Flames Set to Welcome Oliwa and Simon back to the Fold
D'Arcy McGrath March 26th, 2004
When the Calgary Flames take to the ice on Saturday afternoon against the Los Angeles Kings, two rather looming physical specimens will be taking the twirl before the puck drops.
Krzysztof Oliwa and Chris Simon are both set to return from a period of banging out chalkboard erasers behind Colin Campbell's office, and will hope to make a bruising impact as the Flames hope to clinch a playoff spot in their final four regular season games.
Will they make a difference?
Simon has only been a Calgary Flame for three weeks, so his true impact on the lineup is difficult to measure, but in the case of Oliwa, there is a season long trend to analyze.
The Flames, ten games over .500 through 78 games have an impressive record of 39-29-7-3 on the season, good for 6th spot in the mega-competitive Western Conference.
To date Oliwa has suited up for 62 hockey games, or 79% of Calgary's games, missing five for suspension and was a healthy scratch in 11 others.
How have the Flames fared in his absence?
An intimidation injected Calgary squad has a record of 33-21-6-2 on the season, or a .597 winning percentage compared to the overall mark of .564.
With the addition of Simon in early March the Flames have gone 5-2-2 in games in which he played, good for an impressive .667 winning percentage. In the nine games with Simon the Flames have dressed Oliwa in eight of those contests with the Flames going 5-1-2 or .750 with both "scary men" patrolling the ice.
But what does it all mean?
On the surface, very little, Chris Simon hasn't been here long enough and the Flames record with and without Oliwa is just too close to call.
Another angle to bring into the discussion is the result in games in which Oliwa has fought. With few exceptions, the big man has tended to drop his gloves early in contests in the hopes of spurring his team on to victory. It's not a strange sight to see Oliwa in the penalty box before the two minute mark having thrown a few on his very first shift.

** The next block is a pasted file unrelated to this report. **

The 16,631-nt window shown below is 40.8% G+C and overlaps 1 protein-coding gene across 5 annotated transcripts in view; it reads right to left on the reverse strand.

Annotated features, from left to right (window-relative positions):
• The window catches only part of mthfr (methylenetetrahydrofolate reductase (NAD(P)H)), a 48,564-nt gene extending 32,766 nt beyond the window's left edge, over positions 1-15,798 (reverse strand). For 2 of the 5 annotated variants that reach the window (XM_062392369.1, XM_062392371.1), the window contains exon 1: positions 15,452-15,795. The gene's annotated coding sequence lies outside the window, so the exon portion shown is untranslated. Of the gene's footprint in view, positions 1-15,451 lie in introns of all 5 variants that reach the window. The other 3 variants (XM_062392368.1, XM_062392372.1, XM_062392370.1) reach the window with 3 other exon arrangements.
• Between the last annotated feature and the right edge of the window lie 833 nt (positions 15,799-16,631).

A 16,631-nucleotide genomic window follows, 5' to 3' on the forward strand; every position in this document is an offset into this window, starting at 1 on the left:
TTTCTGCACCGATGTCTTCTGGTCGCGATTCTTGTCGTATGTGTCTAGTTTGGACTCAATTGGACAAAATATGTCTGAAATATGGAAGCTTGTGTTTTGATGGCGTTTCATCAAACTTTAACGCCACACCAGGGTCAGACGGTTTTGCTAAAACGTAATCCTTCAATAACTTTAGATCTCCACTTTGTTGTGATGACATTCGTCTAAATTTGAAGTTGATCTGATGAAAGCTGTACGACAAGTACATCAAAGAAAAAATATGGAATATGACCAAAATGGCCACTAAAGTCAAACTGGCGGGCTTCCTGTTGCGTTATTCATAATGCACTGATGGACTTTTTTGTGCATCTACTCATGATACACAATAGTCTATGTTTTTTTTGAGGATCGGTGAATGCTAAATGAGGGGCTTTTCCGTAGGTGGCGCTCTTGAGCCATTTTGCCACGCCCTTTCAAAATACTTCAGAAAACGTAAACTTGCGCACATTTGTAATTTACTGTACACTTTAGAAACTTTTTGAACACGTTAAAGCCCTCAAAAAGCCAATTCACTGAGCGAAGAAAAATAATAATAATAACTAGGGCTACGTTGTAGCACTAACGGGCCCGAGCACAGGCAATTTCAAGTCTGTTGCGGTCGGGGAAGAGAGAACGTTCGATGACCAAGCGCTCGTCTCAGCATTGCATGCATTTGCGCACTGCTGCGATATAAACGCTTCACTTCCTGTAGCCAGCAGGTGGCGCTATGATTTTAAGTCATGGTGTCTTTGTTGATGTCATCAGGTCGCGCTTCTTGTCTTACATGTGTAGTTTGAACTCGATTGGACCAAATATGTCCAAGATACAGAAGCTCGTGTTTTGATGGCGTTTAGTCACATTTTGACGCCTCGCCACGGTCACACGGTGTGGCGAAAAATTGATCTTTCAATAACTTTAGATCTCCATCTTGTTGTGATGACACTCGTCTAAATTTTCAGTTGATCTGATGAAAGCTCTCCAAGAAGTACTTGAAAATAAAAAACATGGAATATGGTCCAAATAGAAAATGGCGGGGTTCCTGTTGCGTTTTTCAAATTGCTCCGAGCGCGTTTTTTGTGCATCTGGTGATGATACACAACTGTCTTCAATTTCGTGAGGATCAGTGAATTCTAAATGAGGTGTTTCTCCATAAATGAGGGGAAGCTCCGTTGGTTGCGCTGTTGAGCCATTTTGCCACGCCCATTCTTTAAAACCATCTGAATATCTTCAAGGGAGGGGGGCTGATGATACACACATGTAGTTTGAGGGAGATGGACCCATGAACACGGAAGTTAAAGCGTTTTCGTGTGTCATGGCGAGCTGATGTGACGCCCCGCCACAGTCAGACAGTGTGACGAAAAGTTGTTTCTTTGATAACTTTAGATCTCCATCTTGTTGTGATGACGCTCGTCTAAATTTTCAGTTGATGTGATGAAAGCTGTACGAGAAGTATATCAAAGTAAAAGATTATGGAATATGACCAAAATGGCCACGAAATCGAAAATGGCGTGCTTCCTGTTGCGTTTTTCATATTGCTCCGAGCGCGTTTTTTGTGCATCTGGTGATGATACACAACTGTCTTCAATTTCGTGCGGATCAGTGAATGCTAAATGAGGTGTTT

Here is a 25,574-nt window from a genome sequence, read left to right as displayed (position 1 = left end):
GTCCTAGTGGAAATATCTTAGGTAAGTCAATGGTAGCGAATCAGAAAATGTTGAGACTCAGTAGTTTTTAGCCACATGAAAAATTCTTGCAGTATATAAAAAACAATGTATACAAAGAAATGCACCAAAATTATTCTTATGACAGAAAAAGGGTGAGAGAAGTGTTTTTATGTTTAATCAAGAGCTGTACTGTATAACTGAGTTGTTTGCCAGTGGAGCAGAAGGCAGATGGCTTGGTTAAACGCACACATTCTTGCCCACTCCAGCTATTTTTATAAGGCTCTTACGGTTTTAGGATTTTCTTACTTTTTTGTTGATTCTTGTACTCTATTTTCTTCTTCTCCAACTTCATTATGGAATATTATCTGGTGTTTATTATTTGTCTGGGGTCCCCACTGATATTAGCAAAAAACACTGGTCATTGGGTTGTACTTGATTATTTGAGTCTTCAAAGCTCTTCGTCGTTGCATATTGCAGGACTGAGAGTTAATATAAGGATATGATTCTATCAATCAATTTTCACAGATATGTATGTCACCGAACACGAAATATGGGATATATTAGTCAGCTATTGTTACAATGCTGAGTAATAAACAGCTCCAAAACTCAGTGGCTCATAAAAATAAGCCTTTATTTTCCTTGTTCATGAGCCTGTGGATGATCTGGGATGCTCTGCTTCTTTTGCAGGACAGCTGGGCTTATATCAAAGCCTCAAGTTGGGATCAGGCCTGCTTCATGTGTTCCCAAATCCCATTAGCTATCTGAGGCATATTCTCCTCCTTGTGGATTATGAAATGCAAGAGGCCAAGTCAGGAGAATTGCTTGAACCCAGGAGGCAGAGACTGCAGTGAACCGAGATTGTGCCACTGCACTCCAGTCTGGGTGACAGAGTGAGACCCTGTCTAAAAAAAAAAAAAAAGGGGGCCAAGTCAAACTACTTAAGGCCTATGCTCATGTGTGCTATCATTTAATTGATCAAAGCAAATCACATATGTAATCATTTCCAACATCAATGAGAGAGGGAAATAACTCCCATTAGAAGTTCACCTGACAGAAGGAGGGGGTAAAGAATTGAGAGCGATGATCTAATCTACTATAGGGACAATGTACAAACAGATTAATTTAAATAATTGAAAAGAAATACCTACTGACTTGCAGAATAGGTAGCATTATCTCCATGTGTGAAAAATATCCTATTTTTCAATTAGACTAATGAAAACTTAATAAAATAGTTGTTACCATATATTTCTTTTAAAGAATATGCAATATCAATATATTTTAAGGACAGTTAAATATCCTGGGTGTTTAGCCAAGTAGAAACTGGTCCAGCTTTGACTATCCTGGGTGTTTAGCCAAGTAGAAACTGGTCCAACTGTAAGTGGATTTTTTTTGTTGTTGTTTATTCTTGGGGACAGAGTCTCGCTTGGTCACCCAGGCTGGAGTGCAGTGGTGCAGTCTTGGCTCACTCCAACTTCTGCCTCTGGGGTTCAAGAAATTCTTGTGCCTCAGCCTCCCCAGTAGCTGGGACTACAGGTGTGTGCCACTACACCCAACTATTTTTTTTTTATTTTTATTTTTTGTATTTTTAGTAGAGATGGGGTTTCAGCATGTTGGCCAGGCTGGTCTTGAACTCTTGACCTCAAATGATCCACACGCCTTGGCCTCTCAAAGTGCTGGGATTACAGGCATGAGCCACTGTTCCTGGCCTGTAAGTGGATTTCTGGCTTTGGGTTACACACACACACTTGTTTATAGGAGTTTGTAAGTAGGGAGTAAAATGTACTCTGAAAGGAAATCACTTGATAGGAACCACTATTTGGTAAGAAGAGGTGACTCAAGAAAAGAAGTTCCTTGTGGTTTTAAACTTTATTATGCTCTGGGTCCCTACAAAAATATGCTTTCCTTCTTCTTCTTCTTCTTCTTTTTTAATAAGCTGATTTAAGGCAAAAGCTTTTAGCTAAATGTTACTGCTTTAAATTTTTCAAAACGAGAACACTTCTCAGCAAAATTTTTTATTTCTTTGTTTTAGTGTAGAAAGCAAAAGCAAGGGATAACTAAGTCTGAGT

Oliwa has fought 31 times on the season, and these fights took place in a total of 26 games. The Flames are 13-10-2-1 in games that Oliwa spends considerable time in the penalty box, or a winning percentage of .558, a number below the team's average, and below the overall record of just having Oliwa in the lineup.
A weak argument could be made that he should play and not fight, but then where's the fun in that?
Regardless of the impact of either big left winger, the Flames are quite likely to clinch a playoff spot over the next handful of games.
When they do, a starting 20-man roster for a playoff series will have to be ironed out by coach and general manager Darryl Sutter.
Should the Flames find a way to get somewhat healthy - they have Dean McAmmond, Stephane Yelle, and Toni Lydman on the limp currently - some decisions will have to be made.
Chris Simon will play, of that we have little doubt, but how will the Viking, Alberta native deploy his policeman in the playoffs?
One clue to Sutter's decision for the playoffs could come in the form of the Oliwa utilization through the season.
As we mentioned, Oliwa has missed only 11 games as a healthy scratch on the season, meaning he has suited up for 85% of the games in which he was eligible - a ratio much higher than many expected coming into the season.
But what's more interesting is the games in which Sutter has scratched his nuclear arsenal.
Six of the 11 games that Oliwa has sat for non-suspension related reasons came on either the first or second half of back to back games? NHL pugilists often get very sore hands after a bought and Sutter could very well be protecting the big man from excessive wear and tear on his knuckles.
Though United States' TV networks can seriously bamboozle a NHL playoff schedule, typically, teams don't have to play often on back to back nights, suggesting Oliwa could be good to go for all games in the playoffs.
The other line of thinking would suggest limited action for the Polish born player given the lack of fighting in hotly contested playoff encounters.
Only Sutter truly has an idea of how things will shake out.
But one thing we can all be certain of given the numbers, having the big lug around hasn't hurt the Flames chances of success this season one iota. Plus, as barbarian Canadians, his presence keeps things interesting.